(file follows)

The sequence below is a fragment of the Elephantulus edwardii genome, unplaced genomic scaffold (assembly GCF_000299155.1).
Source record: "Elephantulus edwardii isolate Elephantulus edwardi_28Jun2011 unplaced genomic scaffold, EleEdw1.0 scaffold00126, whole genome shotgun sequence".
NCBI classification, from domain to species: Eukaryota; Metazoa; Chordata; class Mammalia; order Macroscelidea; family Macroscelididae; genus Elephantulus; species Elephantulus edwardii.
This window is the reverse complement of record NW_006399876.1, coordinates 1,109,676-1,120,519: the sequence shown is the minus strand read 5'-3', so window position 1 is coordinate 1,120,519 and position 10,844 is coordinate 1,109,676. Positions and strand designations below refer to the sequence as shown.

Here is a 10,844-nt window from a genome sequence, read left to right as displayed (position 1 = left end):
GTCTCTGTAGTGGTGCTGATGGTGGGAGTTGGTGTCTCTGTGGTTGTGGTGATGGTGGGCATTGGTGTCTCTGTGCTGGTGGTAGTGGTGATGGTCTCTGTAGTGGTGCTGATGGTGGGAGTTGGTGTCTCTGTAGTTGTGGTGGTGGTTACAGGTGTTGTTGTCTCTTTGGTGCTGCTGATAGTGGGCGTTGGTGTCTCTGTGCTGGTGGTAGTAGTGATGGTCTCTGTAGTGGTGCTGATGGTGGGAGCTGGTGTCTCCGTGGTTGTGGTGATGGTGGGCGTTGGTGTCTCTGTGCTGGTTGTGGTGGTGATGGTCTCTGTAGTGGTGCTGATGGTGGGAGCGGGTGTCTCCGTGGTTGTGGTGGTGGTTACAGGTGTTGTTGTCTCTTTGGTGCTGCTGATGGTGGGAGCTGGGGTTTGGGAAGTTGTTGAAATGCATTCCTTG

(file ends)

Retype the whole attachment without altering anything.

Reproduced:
The sequence below is a fragment of the Elephantulus edwardii genome, unplaced genomic scaffold (assembly GCF_000299155.1).
Source record: "Elephantulus edwardii isolate Elephantulus edwardi_28Jun2011 unplaced genomic scaffold, EleEdw1.0 scaffold00126, whole genome shotgun sequence".
NCBI classification, from domain to species: Eukaryota; Metazoa; Chordata; class Mammalia; order Macroscelidea; family Macroscelididae; genus Elephantulus; species Elephantulus edwardii.
This window is the reverse complement of record NW_006399876.1, coordinates 1,109,676-1,120,519: the sequence shown is the minus strand read 5'-3', so window position 1 is coordinate 1,120,519 and position 10,844 is coordinate 1,109,676. Positions and strand designations below refer to the sequence as shown.

Here is a 10,844-nt window from a genome sequence, read left to right as displayed (position 1 = left end):
GTCTCTGTAGTGGTGCTGATGGTGGGAGTTGGTGTCTCTGTGGTTGTGGTGATGGTGGGCATTGGTGTCTCTGTGCTGGTGGTAGTGGTGATGGTCTCTGTAGTGGTGCTGATGGTGGGAGTTGGTGTCTCTGTAGTTGTGGTGGTGGTTACAGGTGTTGTTGTCTCTTTGGTGCTGCTGATAGTGGGCGTTGGTGTCTCTGTGCTGGTGGTAGTAGTGATGGTCTCTGTAGTGGTGCTGATGGTGGGAGCTGGTGTCTCCGTGGTTGTGGTGATGGTGGGCGTTGGTGTCTCTGTGCTGGTTGTGGTGGTGATGGTCTCTGTAGTGGTGCTGATGGTGGGAGCGGGTGTCTCCGTGGTTGTGGTGGTGGTTACAGGTGTTGTTGTCTCTTTGGTGCTGCTGATGGTGGGAGCTGGGGTTTGGGAAGTTGTTGAAATGCATTCCTTG